Joint replacements are the #1 expenditure of Medicare. The process of approving these medical devices is flawed according to the Institute of Medicine. It is time for patients' voices to be heard as stakeholders and for public support for increased medical device industry accountability and heightened protections for patients. Post-market registry. Product warranty. Patient/consumer stakeholder equity. Rescind industry pre-emptions/entitlements. All clinical trials must report all data.
Please share what you have learned!
Twitter: @JjrkCh

Sunday, July 22, 2012

Medical Errors

It is very disturbing yet essential that Robert M. Wachter, MD, Professor and Associate Chair of the Department of Medicine at the University of California, San Francisco and chief of the medical service at UCSF Medical Center must communicate to the public about the epidemic of hospital errors.
In addition to the lack of accountability of hospitals and an increase in errors at for-profit hospitals, there is a parallel in the medical device industry. Joint replacement is the #1 expenditure of Medicare, yet we learn of the devastating failure of metal-on-metal hips from foreign registries after tens of thousands of implants and revisions have taken place.
The FDA charter does not legally require surgeons to report device failures unless there is a fatality. 510(k) approvals allow untested devices to be implanted with no independent post-market follow up. Patient harm is not acknowledged and therefore the patient harm continues unabated. The industry gets more profitable and powerful and potentially more destructive of limited public healthcare funding.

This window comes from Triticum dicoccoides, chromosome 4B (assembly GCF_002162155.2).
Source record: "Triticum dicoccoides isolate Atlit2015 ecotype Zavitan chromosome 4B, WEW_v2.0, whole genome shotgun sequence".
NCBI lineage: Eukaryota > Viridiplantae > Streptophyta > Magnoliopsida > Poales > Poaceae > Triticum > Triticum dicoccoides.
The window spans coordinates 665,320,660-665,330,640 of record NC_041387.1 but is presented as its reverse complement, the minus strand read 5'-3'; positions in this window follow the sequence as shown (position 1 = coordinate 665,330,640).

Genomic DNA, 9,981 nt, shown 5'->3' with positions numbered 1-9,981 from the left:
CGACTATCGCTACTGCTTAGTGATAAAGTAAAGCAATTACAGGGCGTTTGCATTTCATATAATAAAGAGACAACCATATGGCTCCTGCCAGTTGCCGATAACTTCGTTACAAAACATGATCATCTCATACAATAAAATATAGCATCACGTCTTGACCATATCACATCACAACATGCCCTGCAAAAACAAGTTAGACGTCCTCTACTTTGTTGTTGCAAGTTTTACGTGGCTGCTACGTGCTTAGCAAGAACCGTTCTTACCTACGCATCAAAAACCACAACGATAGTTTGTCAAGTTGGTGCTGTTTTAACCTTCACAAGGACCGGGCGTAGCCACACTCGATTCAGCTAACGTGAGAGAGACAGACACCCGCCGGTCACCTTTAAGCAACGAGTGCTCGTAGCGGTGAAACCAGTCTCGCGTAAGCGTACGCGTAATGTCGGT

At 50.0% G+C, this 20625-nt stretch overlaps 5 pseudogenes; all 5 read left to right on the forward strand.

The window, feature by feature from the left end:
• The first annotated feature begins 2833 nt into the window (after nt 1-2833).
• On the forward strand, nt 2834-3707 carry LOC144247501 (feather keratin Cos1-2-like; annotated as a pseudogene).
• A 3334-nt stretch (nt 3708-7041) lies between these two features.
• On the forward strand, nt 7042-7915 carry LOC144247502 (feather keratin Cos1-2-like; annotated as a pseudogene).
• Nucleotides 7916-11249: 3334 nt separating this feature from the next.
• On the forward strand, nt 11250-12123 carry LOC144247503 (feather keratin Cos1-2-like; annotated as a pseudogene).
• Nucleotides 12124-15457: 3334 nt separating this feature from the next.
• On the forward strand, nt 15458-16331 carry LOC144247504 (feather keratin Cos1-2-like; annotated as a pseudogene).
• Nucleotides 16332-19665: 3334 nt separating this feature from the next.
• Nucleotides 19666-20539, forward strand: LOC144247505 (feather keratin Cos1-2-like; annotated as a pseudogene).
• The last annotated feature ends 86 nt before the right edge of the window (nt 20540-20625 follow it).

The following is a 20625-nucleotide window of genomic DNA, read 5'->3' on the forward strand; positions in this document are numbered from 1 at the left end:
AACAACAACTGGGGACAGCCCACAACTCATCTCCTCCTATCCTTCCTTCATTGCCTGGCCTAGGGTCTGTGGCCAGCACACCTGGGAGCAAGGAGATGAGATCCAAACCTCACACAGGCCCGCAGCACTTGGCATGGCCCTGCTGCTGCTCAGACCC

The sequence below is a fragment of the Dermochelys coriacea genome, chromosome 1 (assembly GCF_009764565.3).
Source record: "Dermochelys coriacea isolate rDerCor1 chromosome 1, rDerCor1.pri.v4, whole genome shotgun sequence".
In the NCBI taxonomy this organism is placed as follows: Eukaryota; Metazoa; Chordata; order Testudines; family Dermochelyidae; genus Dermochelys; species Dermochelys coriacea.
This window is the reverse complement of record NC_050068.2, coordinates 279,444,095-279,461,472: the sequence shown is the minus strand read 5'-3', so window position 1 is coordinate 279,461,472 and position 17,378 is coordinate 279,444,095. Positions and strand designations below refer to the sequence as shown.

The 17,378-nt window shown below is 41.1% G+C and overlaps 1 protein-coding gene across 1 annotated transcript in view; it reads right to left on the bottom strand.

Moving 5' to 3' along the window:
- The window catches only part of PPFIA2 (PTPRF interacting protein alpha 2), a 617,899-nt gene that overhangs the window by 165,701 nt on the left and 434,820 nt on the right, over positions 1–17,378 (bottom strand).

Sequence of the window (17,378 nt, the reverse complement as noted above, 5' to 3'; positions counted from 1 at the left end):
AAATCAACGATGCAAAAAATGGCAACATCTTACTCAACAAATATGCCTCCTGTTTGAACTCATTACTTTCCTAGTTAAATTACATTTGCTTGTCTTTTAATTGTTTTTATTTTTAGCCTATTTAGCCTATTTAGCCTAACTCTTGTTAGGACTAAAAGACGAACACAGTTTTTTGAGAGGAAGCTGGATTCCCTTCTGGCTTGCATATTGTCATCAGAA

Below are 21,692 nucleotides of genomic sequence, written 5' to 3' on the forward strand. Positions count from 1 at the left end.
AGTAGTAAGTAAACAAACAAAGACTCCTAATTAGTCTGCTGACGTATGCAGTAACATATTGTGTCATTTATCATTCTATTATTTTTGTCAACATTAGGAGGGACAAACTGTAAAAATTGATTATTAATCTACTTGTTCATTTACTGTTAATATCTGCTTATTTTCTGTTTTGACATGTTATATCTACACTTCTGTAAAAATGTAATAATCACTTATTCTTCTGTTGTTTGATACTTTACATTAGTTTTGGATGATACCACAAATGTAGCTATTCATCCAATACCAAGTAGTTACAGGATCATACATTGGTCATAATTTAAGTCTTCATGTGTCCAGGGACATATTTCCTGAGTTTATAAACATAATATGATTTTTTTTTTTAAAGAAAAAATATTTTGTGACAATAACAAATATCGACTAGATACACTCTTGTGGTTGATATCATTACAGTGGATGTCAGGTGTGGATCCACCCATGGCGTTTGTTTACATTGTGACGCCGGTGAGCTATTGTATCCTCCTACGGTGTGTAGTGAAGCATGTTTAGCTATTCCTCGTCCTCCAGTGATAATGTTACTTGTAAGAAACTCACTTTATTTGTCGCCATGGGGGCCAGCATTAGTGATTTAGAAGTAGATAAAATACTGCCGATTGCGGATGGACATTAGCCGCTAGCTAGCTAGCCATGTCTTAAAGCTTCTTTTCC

The cries to protect industry jobs and threats that the industry will abandon the U.S. to profit overseas would not be necessary if the products were actually safe and effective, as advertised.
Excellent program.
Although it was mentioned how in some cases "mistakes" are made for the sake of profits, it was not said that many well intentioned health care providers cannot report these systems due to gagging clauses in their contracts.
Those who report issues to their upper levels many times face hostility and have to leave their jobs.
Is about time to lobby for legislation that protects "whistle blowers" on issues of safety and negligent practices. Including cancellation of "non compete" clauses on their contracts when they have to leave their jobs after reporting their institution/employer.
Listen to the program that prompted these responses:

No comments:

Post a Comment